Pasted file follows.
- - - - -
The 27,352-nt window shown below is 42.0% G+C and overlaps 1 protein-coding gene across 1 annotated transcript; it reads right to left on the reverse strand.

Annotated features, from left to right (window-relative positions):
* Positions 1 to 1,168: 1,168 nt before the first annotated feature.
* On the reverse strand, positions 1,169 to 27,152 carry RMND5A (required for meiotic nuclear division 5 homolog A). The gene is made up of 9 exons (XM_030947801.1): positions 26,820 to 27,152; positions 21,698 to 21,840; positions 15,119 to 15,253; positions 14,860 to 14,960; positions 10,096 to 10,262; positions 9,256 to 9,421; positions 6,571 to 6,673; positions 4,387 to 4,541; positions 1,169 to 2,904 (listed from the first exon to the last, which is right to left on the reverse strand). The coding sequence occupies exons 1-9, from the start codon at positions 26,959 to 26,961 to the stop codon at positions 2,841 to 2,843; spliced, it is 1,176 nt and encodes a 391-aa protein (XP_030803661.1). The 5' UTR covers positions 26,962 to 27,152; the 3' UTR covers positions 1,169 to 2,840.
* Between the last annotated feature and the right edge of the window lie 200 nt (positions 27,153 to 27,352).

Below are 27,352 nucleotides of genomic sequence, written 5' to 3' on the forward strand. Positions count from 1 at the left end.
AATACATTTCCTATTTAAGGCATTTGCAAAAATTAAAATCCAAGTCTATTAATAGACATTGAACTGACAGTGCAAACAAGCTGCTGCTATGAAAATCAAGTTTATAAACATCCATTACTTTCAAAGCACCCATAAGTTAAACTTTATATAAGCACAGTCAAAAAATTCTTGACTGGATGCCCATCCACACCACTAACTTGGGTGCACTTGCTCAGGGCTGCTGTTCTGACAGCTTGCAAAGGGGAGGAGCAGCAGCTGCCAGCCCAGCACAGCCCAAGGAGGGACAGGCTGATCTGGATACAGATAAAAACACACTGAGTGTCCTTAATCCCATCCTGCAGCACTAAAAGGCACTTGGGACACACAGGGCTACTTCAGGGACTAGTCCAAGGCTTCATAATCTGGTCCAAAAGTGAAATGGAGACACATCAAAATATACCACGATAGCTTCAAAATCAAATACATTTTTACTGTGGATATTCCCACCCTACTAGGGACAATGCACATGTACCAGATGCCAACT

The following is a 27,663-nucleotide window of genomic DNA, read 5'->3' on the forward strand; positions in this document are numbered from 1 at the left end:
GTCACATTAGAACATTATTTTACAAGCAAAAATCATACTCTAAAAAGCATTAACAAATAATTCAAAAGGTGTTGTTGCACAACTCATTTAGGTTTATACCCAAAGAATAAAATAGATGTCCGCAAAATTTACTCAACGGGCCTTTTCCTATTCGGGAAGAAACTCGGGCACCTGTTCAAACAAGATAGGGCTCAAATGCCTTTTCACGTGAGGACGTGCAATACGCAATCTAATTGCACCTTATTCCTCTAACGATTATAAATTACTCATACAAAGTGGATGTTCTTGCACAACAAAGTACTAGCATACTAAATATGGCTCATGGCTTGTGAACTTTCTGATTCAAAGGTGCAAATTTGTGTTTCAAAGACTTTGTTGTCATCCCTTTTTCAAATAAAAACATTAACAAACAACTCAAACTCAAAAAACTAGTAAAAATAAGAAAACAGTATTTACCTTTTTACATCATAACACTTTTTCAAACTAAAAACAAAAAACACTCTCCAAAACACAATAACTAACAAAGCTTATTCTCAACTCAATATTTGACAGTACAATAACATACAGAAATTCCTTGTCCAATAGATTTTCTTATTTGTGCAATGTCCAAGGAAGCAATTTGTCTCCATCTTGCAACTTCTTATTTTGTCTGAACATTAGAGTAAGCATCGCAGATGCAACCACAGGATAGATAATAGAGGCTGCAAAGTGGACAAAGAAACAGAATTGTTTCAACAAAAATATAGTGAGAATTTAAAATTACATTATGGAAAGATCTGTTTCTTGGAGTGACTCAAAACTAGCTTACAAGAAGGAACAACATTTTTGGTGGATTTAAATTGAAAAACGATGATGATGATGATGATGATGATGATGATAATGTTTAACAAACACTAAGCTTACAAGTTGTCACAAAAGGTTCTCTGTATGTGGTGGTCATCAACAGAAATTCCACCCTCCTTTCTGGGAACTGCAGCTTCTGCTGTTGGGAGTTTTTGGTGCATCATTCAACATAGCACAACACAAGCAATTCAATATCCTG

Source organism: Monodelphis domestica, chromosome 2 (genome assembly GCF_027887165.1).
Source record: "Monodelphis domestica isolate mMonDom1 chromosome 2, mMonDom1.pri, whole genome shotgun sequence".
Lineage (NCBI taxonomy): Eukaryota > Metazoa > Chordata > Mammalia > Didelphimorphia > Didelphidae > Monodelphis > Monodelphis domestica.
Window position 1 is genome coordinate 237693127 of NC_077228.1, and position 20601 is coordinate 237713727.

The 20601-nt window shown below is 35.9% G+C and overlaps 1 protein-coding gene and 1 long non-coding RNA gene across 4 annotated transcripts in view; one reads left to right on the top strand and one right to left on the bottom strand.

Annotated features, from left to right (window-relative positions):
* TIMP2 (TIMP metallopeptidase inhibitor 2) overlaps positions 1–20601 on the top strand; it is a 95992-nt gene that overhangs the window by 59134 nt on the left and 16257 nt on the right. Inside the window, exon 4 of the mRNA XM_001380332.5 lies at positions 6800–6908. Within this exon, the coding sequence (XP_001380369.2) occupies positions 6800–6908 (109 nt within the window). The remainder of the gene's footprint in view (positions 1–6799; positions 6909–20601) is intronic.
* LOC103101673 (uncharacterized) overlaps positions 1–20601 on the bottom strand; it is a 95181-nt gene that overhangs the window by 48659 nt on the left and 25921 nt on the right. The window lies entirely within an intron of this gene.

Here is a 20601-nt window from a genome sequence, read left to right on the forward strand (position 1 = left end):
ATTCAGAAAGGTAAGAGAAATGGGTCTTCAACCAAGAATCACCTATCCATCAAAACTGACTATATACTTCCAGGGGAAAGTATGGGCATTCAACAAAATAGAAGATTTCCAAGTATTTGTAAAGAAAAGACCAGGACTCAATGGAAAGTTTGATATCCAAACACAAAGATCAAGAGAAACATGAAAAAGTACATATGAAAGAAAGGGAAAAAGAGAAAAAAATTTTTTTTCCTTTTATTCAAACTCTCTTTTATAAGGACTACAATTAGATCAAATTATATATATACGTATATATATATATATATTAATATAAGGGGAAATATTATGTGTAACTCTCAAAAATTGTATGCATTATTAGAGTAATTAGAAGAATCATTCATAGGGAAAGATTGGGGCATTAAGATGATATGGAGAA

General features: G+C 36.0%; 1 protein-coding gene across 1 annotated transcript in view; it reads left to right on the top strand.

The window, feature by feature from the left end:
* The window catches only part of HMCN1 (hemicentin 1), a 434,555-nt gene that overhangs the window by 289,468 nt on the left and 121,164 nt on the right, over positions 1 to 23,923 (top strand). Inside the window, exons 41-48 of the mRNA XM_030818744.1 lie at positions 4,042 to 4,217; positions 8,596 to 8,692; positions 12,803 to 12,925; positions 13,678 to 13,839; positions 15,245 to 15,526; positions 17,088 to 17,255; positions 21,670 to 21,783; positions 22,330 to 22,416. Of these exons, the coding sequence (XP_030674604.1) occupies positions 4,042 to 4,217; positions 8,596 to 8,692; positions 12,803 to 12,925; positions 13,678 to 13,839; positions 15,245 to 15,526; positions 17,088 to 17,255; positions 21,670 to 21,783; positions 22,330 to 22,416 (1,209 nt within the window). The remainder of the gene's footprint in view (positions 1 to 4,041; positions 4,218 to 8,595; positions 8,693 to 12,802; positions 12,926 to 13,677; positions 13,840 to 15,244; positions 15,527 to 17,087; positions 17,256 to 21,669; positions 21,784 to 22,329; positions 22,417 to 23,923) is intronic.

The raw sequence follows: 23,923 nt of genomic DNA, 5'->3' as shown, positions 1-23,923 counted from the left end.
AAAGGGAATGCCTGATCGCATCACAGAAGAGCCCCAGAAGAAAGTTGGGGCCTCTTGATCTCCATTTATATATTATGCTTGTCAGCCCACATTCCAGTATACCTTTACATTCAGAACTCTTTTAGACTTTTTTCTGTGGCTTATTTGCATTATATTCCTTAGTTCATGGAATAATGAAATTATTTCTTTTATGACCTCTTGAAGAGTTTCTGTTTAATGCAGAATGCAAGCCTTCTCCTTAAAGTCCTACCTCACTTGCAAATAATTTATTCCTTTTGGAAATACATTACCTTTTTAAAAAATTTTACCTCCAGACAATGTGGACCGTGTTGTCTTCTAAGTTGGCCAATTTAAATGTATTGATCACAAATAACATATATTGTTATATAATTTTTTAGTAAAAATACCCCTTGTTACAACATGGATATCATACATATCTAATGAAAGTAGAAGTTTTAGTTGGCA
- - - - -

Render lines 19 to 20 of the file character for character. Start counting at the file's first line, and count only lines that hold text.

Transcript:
ATTCAGAAAGGTAAGAGAAATGGGTCTTCAACCAAGAATCACCTATCCATCAAAACTGACTATATACTTCCAGGGGAAAGTATGGGCATTCAACAAAATAGAAGATTTCCAAGTATTTGTAAAGAAAAGACCAGGACTCAATGGAAAGTTTGATATCCAAACACAAAGATCAAGAGAAACATGAAAAAGTACATATGAAAGAAAGGGAAAAAGAGAAAAAAATTTTTTTTCCTTTTATTCAAACTCTCTTTTATAAGGACTACAATTAGATCAAATTATATATATACGTATATATATATATATATTAATATAAGGGGAAATATTATGTGTAACTCTCAAAAATTGTATGCATTATTAGAGTAATTAGAAGAATCATTCATAGGGAAAGATTGGGGCATTAAGATGATATGGAGAA

General features: G+C 36.0%; 1 protein-coding gene across 1 annotated transcript in view; it reads left to right on the top strand.